A typical reference would be “6 right 3.” (See fig. 15.) The figures are always in centimeters; therefore, the actual distance on the ground will vary with the scale of the map used. The scale may start with an arbitrary figure, and have dummy figures interspersed, or it may start with the number of the thrust line when there are several in a given area. These devices make the code difficult to break rapidly.

Thrust Point - From

Thrust Point – From

Figure 15.–The “thrust line”

Instruments have been found consisting of a transparent ruler graduated in millimeters, with a shorter ruler similarly graduated and fixed to slide up and down at right angles to the longer ruler. Practiced operators can give references very quickly.

The whole document is worth reading, by the way.

Here is an example order fixing a thrust line, which I found in the files of 21st Panzer Division.


Order from Panzergruppe Afrika fixing a Thrust Line


Secret Command Affair

German Africa Corps                                       CP, the 16 November 41
Operations Section                                          17 copies
No. 1274/41 secret Command Affair       12th Copy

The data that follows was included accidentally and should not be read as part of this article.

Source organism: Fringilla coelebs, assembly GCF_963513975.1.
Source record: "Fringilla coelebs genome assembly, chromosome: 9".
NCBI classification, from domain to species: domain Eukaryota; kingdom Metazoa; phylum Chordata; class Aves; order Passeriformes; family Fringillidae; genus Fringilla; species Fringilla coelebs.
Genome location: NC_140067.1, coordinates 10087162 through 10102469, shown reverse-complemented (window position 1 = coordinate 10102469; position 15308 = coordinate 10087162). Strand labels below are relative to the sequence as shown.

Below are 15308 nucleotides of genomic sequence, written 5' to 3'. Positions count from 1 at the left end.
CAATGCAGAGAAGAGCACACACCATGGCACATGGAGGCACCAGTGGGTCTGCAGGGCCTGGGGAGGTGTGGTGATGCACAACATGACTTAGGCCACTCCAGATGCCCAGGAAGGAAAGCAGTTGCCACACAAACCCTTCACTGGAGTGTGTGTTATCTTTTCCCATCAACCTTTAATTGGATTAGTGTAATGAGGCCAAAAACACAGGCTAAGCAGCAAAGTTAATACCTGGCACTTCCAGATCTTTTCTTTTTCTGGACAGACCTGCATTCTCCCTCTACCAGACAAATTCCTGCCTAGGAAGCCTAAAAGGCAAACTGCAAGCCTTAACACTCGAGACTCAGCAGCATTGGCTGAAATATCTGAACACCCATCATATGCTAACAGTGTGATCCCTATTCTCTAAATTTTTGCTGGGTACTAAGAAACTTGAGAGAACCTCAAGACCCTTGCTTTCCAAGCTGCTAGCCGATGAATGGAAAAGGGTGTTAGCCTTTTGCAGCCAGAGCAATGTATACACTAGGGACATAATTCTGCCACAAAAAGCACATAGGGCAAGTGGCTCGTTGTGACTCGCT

Re: Thrust Line


Distribution List

For the map Libya 1:400,000, German “preliminary special issue I 1941” (Leaf Bardia), the following thrust line is ordered:
A = 0 = Gr. el Arid (near Trigh Enver Bel, 50km west of Bardia)
B = 15.8 = Gr. el Abd (14km south of Sidi Omar)

For the German Africa Corps

The Chief of the General Staff

An example of a Stosslinie can be found in this post.

Some further info and thoughts

The picture below is from an article (in German only) on the Austrian army website which provides further background into Austrian mapping, and shows how the thrust line looks like, you can open the picture at this link. It is interesting that the Austrian army found the thrust line system insufficient for their needs during the border crisis of 1956 (Hungarian uprising), and switched to a grid system.  My guess is that the thrust line is better suited to mobile operations along a single axis, as opposed to static defense.

The use of a temporary, operation-dependent system is very different from the Commonwealth system, which used a permanent ‘theatre’ grid superimposed on a map of the area of operations, or even wider. The UK National Archives website explains it quite well at this link.  This system had originally developed in World War I (World War I was to the artillery what the French revolution was to politics), and the development during the war to end all wars is very well charted at this link. Locations on the map would be expressed through two numbers with identical but variable length. The longer the number, the more precise the location information. Information on this can be found on Nigel Evan’s site at this link.  This system, or one like it, is now universally used by the western armies at least.